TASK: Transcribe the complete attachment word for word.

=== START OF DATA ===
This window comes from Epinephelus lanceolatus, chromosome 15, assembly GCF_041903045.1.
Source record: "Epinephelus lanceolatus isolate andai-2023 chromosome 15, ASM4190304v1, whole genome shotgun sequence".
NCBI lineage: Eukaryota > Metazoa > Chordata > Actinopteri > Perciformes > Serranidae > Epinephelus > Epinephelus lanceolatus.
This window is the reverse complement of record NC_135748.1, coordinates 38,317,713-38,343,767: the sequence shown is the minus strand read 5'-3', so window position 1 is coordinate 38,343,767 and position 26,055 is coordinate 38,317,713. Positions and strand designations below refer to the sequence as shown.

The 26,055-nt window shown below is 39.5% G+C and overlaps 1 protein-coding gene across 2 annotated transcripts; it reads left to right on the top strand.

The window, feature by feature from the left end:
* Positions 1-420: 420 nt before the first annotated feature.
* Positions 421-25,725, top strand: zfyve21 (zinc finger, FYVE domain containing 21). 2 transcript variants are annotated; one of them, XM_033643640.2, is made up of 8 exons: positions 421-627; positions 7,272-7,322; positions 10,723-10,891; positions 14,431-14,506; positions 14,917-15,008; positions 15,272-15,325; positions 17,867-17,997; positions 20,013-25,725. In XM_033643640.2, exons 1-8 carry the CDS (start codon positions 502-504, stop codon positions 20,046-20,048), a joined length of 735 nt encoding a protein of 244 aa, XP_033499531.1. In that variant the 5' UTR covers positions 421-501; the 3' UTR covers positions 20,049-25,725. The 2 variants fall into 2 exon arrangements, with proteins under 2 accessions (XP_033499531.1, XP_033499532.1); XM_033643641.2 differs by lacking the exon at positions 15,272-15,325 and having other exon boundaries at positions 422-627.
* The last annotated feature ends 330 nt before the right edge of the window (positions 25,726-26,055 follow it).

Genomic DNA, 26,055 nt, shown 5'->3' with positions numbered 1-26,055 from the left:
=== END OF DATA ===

This window comes from Epinephelus lanceolatus, chromosome 15, assembly GCF_041903045.1.
Source record: "Epinephelus lanceolatus isolate andai-2023 chromosome 15, ASM4190304v1, whole genome shotgun sequence".
NCBI lineage: Eukaryota > Metazoa > Chordata > Actinopteri > Perciformes > Serranidae > Epinephelus > Epinephelus lanceolatus.
This window is the reverse complement of record NC_135748.1, coordinates 38,317,713-38,343,767: the sequence shown is the minus strand read 5'-3', so window position 1 is coordinate 38,343,767 and position 26,055 is coordinate 38,317,713. Positions and strand designations below refer to the sequence as shown.

The 26,055-nt window shown below is 39.5% G+C and overlaps 1 protein-coding gene across 2 annotated transcripts; it reads left to right on the top strand.

The window, feature by feature from the left end:
* Positions 1-420: 420 nt before the first annotated feature.
* Positions 421-25,725, top strand: zfyve21 (zinc finger, FYVE domain containing 21). 2 transcript variants are annotated; one of them, XM_033643640.2, is made up of 8 exons: positions 421-627; positions 7,272-7,322; positions 10,723-10,891; positions 14,431-14,506; positions 14,917-15,008; positions 15,272-15,325; positions 17,867-17,997; positions 20,013-25,725. In XM_033643640.2, exons 1-8 carry the CDS (start codon positions 502-504, stop codon positions 20,046-20,048), a joined length of 735 nt encoding a protein of 244 aa, XP_033499531.1. In that variant the 5' UTR covers positions 421-501; the 3' UTR covers positions 20,049-25,725. The 2 variants fall into 2 exon arrangements, with proteins under 2 accessions (XP_033499531.1, XP_033499532.1); XM_033643641.2 differs by lacking the exon at positions 15,272-15,325 and having other exon boundaries at positions 422-627.
* The last annotated feature ends 330 nt before the right edge of the window (positions 25,726-26,055 follow it).

Genomic DNA, 26,055 nt, shown 5'->3' with positions numbered 1-26,055 from the left: